Research for Writing: A Cautionary Tale

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Editor’s Note: this post has been written by Steve Papesh, an Education major and Chinese minor at Lewis University. Steve is interning with the Jet Fuel Review this semester and will be contributing blog posts periodically.

Research for Writing

If you write a piece that has a gun in it, wouldn’t it be a good idea to know something about guns?

If there is one thing that I have learned as an English student, it is that writers need to be very cautious about what they put into their writing, because, apparently, readers are going to dissect every tiny aspect your writing looking for some sort of subtext.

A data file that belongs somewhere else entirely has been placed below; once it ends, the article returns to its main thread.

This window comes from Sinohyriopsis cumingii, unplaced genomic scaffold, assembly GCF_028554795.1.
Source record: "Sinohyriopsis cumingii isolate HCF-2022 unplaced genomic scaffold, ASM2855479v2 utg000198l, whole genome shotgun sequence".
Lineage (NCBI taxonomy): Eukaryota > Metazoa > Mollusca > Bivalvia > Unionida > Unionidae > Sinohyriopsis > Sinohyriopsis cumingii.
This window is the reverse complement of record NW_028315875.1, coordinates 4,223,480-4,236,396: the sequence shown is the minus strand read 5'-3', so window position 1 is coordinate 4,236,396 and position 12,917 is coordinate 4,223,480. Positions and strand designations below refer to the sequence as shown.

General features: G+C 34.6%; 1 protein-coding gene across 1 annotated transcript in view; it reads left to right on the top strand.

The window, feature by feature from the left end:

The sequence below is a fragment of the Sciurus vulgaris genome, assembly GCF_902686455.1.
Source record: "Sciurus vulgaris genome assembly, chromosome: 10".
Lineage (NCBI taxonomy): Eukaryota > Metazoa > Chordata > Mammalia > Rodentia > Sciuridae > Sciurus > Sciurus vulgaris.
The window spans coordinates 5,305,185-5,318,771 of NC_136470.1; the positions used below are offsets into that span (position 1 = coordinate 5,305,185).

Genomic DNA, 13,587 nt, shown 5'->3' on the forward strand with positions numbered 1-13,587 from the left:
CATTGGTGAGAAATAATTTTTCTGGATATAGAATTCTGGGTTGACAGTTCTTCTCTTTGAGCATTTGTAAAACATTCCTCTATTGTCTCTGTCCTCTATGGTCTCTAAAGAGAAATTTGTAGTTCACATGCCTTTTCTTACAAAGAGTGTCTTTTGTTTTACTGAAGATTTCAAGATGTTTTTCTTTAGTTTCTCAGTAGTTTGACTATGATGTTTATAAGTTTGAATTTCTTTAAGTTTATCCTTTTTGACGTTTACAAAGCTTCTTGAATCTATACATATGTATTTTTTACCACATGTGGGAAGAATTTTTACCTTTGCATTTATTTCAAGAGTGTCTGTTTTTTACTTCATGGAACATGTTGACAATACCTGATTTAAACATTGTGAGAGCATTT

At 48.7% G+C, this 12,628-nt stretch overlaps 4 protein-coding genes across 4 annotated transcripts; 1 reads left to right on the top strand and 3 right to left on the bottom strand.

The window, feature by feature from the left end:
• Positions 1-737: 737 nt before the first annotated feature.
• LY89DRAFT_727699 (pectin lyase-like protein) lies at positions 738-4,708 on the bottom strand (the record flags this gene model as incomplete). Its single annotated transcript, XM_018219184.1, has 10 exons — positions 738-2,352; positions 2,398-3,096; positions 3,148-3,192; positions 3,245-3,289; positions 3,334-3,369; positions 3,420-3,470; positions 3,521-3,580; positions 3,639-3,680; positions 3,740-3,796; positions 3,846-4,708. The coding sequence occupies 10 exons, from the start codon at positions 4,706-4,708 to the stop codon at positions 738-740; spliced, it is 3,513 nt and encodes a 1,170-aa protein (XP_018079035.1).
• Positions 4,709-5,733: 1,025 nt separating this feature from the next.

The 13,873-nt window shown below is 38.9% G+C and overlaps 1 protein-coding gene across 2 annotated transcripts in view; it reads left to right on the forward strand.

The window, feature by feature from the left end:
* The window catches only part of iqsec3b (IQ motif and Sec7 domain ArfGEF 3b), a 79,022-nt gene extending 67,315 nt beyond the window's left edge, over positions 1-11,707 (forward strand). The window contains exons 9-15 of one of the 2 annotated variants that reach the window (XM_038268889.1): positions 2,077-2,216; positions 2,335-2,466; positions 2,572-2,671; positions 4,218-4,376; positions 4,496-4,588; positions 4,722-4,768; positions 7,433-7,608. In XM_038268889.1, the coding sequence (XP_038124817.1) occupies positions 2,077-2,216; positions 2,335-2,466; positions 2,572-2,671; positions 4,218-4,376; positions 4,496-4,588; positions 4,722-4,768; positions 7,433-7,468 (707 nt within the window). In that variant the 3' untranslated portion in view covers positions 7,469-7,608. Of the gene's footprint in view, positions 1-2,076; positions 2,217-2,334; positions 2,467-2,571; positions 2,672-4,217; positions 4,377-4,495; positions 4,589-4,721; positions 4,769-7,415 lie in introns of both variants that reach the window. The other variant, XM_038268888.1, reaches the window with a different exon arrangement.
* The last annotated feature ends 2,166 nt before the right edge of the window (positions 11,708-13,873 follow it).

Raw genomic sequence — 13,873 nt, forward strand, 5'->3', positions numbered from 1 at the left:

If you write a murder mystery, and have your protagonist holding a Lugar rather than a Colt 45, you need to be aware that someone reading that piece might decide that you are actually writing Nazi propaganda.

Once in a creative writing class I was asked to write a poem from the persona of a ballerina from Broadway who could no longer dance. Like many guys, I did not know anything about ballet so when I was asked to write from this persona I was none too happy. I spent hours studying terminology, different ballets, and anything else I could find to help me understand what ballet is all about. Even though the persona was alien to me, I believe that the poem I wrote was at least believable. I may never try to publish the poem that I wrote, but I may be able to apply what I learned to another piece that I write.

Who knows when it will be useful to know something about what a pas de deux is or what the effects of a torn ACL ligament are. Research helps us broaden our horizons as people and subsequently as writers.

— Steve Papesh

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